Gottheimer walks a tightrope through tangled impeachment terrain.

Bold, bipartisan plan to provide immediate relief during the Coronavirus crisis and to help reboot the country when it’s over

WASHINGTON – Today, Thursday, March 19, 2020, the bipartisan Problem Solvers Caucus – 24 Democrats and 24 Republicans — released a package of policy recommendations to help address the global Coronavirus (COVID-19) crisis. The Problem Solvers Caucus believes we must set aside partisanship and work together to help solve this national emergency.

The bipartisan Caucus, led by Co-Chairs Josh Gottheimer (NJ-5) and Tom Reed (NY-23), have presented their recommendations to Congressional leadership and the White House as options for immediate consideration in the next phase(s) of Coronavirus response.

The Caucus’ proposed recommendations include:

  1.  Economic Response for Businesses, Employees and the Self-Employed
  • Immediate, Direct Financial Payments to IndividualsLimited only to the crisis, significantly increase unemployment insurance benefits, including payment amounts, for hourly and salaried workers, under a certain income threshold. This relief should focus on mid-to-low-income workers and furloughed workers. Provisions to be made for freelancers and the self-employed to ensure the same relief.
  • Bridge Loans to Help Keep Businesses in Business: Low-or-zero-interest loans to businesses of all sizes willing to keep their employees (furlough, but preserving benefits) in their positions during the coronavirus crisis.  Must include long-term repayment options, and not exclude any industries.
  • Allow Individuals and Businesses to Defer Mortgage Payments and RentDuring the national crisis, stay all foreclosure and evictions proceedings.
  • Contract and Insurance Protections for Existing Contract and Business Insurance PoliciesLegislatively declare the coronavirus a public health crisis, and, as such, a qualifying event for all existing force majeure contract provisions and business interruption insurance policies.
  • Loan Deferral and Forbearance: Develop and allow loan deference, modification, and forbearance mechanisms for individuals and businesses of all sizes, during the crisis (e.g. mortgages, lines of credits, student loans, and other qualifying loans).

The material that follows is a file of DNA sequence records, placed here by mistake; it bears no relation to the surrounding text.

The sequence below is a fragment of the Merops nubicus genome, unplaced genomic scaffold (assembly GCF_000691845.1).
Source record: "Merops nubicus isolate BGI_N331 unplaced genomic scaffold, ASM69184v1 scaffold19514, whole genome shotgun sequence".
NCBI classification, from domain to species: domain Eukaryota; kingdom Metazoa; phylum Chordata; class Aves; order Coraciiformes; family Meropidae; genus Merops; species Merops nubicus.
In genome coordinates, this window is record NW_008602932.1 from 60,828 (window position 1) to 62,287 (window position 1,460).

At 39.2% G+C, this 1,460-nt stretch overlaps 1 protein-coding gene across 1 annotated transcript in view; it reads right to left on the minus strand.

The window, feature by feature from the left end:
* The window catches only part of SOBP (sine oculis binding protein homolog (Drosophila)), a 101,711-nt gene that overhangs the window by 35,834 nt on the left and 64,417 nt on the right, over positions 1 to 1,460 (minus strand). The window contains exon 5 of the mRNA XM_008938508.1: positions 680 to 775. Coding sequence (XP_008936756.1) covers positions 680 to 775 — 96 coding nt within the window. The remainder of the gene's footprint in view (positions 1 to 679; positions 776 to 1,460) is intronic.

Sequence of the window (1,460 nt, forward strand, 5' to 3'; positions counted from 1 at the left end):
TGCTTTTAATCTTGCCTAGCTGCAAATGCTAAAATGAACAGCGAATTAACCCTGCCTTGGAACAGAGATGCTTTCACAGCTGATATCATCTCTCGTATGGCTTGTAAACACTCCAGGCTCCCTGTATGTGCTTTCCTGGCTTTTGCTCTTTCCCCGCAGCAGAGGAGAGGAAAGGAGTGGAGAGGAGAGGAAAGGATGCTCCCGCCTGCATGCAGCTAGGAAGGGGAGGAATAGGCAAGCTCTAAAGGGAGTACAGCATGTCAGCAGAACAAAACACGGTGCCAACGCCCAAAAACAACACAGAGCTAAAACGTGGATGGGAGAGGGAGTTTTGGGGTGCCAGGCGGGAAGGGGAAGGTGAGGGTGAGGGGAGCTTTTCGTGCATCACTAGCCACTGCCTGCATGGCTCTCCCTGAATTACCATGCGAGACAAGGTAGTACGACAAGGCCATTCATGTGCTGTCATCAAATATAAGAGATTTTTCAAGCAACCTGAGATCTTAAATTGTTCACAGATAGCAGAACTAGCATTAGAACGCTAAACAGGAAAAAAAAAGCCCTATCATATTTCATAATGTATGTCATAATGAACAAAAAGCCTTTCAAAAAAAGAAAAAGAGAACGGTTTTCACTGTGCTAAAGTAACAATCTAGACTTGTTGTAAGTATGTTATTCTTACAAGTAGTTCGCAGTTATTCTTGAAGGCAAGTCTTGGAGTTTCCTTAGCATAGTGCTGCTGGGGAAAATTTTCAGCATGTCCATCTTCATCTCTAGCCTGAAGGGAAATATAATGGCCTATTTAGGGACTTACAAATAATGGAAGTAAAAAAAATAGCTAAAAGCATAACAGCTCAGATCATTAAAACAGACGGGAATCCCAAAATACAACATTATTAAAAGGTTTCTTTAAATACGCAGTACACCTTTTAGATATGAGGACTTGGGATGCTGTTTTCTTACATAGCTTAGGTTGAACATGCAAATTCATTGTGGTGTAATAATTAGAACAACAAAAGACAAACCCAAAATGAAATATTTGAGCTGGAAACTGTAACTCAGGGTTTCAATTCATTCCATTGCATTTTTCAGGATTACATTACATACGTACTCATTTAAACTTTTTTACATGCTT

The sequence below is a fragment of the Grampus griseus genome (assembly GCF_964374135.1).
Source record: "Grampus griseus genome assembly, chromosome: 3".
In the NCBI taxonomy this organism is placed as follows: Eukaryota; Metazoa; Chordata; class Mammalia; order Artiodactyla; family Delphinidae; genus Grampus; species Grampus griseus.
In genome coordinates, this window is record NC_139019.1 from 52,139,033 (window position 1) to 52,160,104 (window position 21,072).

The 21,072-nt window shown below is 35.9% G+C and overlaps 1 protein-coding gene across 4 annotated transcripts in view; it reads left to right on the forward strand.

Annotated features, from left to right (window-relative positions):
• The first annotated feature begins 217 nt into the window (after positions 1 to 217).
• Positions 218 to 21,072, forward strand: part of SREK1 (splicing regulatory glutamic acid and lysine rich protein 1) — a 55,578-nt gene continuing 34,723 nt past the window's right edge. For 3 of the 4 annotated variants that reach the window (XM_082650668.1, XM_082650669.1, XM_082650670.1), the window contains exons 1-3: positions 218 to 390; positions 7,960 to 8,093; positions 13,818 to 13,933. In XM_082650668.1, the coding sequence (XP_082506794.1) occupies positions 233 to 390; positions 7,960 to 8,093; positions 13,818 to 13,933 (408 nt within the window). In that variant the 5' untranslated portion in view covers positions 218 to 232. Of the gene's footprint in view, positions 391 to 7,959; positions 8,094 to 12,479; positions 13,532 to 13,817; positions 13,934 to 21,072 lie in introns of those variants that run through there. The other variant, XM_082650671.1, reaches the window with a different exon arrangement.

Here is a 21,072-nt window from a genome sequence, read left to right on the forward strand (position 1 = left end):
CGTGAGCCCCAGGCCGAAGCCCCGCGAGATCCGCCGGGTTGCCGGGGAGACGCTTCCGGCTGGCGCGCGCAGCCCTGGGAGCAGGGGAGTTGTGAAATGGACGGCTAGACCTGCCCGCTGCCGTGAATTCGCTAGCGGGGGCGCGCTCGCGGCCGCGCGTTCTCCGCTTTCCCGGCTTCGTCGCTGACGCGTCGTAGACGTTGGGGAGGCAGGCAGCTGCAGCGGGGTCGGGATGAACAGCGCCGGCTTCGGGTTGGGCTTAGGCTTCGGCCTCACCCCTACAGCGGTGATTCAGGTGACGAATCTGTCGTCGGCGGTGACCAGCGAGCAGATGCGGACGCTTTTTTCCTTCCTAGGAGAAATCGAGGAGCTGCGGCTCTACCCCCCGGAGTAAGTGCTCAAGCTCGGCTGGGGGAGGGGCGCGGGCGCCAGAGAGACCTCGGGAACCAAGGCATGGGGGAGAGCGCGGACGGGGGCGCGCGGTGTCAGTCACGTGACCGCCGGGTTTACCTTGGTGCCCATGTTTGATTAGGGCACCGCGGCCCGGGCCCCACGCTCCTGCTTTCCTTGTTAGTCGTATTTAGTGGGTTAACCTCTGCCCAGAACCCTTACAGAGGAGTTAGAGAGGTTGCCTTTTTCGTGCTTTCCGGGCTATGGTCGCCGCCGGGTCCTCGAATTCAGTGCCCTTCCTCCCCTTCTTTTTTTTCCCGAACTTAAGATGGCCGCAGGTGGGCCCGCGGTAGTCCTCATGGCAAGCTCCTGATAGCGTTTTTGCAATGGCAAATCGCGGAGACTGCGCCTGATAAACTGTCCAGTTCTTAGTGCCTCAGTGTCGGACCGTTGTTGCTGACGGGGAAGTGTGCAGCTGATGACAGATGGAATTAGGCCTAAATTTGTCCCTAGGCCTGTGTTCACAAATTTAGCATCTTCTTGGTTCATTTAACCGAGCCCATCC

• Refundable Tax Credit to Employers for Employee RetentionDuring the crisis, provide immediately advanceable, refundable tax credits for employee retention by employers — including maintaining employment status or providing benefits for furloughed employees.


  1.  Health Care & Food Security Needs
  • Speed Testing to Market: Provide additional regulatory relief at FDA and CDC for market-based testing solutions and essential supplies (e.g. testing kits, ventilators, PPEs, reagent supply, and hospital conversion).
  • Childcare Enhancement: Reflecting new work and school environment, enact childcare assistance policies and regulatory relief to provide childcare coverage during term of crisis.
  • Price GougingEnact applicable measures to strictly enforce anti-price gouging measures.
  • Medical Personnel and Supplies:  Where available, deploy federal government excess medical personnel and equipment capacity, including military sources (e.g. vents), to affected areas needing service.
  • GI Benefits: Correct the technical glitch, so that, during this time of crisis, veterans can utilize GI benefits for online learning.


  1. Infrastructure Investment: Passage of a significant infrastructure package which would stimulate job growth and allow for borrowing at historically-low interest rates.


“This bold, bipartisan package will help provide immediate relief to New Jersey families during this crisis — to address the health crisis and revive our economy, said Problem Solvers Caucus Co-Chair Rep. Josh Gottheimer. “Congress must act urgently to further protect our residents, communities, and businesses in Northern New Jersey and across our country.  Right now, more than ever, we must come together, and work together, as one nation. This virus does not see gender, religion, race — or political party.”